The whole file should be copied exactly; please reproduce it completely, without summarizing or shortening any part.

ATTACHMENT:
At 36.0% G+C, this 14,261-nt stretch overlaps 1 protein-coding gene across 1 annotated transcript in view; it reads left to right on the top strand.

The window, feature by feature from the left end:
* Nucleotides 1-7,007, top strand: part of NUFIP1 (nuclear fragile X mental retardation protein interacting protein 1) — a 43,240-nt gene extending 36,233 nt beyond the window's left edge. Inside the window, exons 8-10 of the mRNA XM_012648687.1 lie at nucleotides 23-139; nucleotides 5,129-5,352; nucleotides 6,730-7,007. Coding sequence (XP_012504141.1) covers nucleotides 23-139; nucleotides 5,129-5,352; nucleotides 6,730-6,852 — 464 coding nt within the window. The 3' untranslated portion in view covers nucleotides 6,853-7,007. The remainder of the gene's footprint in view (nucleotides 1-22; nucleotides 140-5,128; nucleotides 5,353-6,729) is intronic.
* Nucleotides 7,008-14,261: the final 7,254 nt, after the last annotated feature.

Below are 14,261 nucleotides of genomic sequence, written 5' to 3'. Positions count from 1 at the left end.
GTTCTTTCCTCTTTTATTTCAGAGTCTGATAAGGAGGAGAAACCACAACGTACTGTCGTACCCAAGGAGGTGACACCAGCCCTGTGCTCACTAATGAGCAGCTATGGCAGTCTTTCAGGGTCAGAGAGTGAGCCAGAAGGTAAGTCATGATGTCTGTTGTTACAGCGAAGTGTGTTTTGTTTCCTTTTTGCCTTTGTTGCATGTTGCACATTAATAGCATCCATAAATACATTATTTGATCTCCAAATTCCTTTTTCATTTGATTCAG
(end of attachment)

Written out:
At 36.0% G+C, this 14,261-nt stretch overlaps 1 protein-coding gene across 1 annotated transcript in view; it reads left to right on the top strand.

The window, feature by feature from the left end:
* Nucleotides 1-7,007, top strand: part of NUFIP1 (nuclear fragile X mental retardation protein interacting protein 1) — a 43,240-nt gene extending 36,233 nt beyond the window's left edge. Inside the window, exons 8-10 of the mRNA XM_012648687.1 lie at nucleotides 23-139; nucleotides 5,129-5,352; nucleotides 6,730-7,007. Coding sequence (XP_012504141.1) covers nucleotides 23-139; nucleotides 5,129-5,352; nucleotides 6,730-6,852 — 464 coding nt within the window. The 3' untranslated portion in view covers nucleotides 6,853-7,007. The remainder of the gene's footprint in view (nucleotides 1-22; nucleotides 140-5,128; nucleotides 5,353-6,729) is intronic.
* Nucleotides 7,008-14,261: the final 7,254 nt, after the last annotated feature.

Below are 14,261 nucleotides of genomic sequence, written 5' to 3'. Positions count from 1 at the left end.
GTTCTTTCCTCTTTTATTTCAGAGTCTGATAAGGAGGAGAAACCACAACGTACTGTCGTACCCAAGGAGGTGACACCAGCCCTGTGCTCACTAATGAGCAGCTATGGCAGTCTTTCAGGGTCAGAGAGTGAGCCAGAAGGTAAGTCATGATGTCTGTTGTTACAGCGAAGTGTGTTTTGTTTCCTTTTTGCCTTTGTTGCATGTTGCACATTAATAGCATCCATAAATACATTATTTGATCTCCAAATTCCTTTTTCATTTGATTCAG